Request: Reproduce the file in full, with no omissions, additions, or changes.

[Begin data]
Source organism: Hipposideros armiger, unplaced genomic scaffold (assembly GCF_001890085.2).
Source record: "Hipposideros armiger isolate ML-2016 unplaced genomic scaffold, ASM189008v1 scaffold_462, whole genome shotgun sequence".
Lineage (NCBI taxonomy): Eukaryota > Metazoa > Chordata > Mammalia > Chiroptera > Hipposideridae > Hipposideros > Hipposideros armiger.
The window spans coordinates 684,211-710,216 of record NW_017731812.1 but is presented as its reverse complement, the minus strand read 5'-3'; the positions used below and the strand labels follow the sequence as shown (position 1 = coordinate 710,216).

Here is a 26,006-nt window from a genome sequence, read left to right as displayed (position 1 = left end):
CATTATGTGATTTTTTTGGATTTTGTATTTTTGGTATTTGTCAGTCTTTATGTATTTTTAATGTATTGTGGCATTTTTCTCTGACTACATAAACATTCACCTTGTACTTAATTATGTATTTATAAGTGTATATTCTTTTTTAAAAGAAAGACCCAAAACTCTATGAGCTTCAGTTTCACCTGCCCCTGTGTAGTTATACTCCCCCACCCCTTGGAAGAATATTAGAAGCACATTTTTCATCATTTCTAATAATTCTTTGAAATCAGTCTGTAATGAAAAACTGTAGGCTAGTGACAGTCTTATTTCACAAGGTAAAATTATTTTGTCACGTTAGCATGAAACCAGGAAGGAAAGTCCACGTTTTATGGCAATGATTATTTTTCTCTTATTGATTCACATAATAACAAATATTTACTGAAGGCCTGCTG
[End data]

Source organism: Hipposideros armiger, unplaced genomic scaffold (assembly GCF_001890085.2).
Source record: "Hipposideros armiger isolate ML-2016 unplaced genomic scaffold, ASM189008v1 scaffold_462, whole genome shotgun sequence".
Lineage (NCBI taxonomy): Eukaryota > Metazoa > Chordata > Mammalia > Chiroptera > Hipposideridae > Hipposideros > Hipposideros armiger.
The window spans coordinates 684,211-710,216 of record NW_017731812.1 but is presented as its reverse complement, the minus strand read 5'-3'; the positions used below and the strand labels follow the sequence as shown (position 1 = coordinate 710,216).

Here is a 26,006-nt window from a genome sequence, read left to right as displayed (position 1 = left end):
CATTATGTGATTTTTTTGGATTTTGTATTTTTGGTATTTGTCAGTCTTTATGTATTTTTAATGTATTGTGGCATTTTTCTCTGACTACATAAACATTCACCTTGTACTTAATTATGTATTTATAAGTGTATATTCTTTTTTAAAAGAAAGACCCAAAACTCTATGAGCTTCAGTTTCACCTGCCCCTGTGTAGTTATACTCCCCCACCCCTTGGAAGAATATTAGAAGCACATTTTTCATCATTTCTAATAATTCTTTGAAATCAGTCTGTAATGAAAAACTGTAGGCTAGTGACAGTCTTATTTCACAAGGTAAAATTATTTTGTCACGTTAGCATGAAACCAGGAAGGAAAGTCCACGTTTTATGGCAATGATTATTTTTCTCTTATTGATTCACATAATAACAAATATTTACTGAAGGCCTGCTG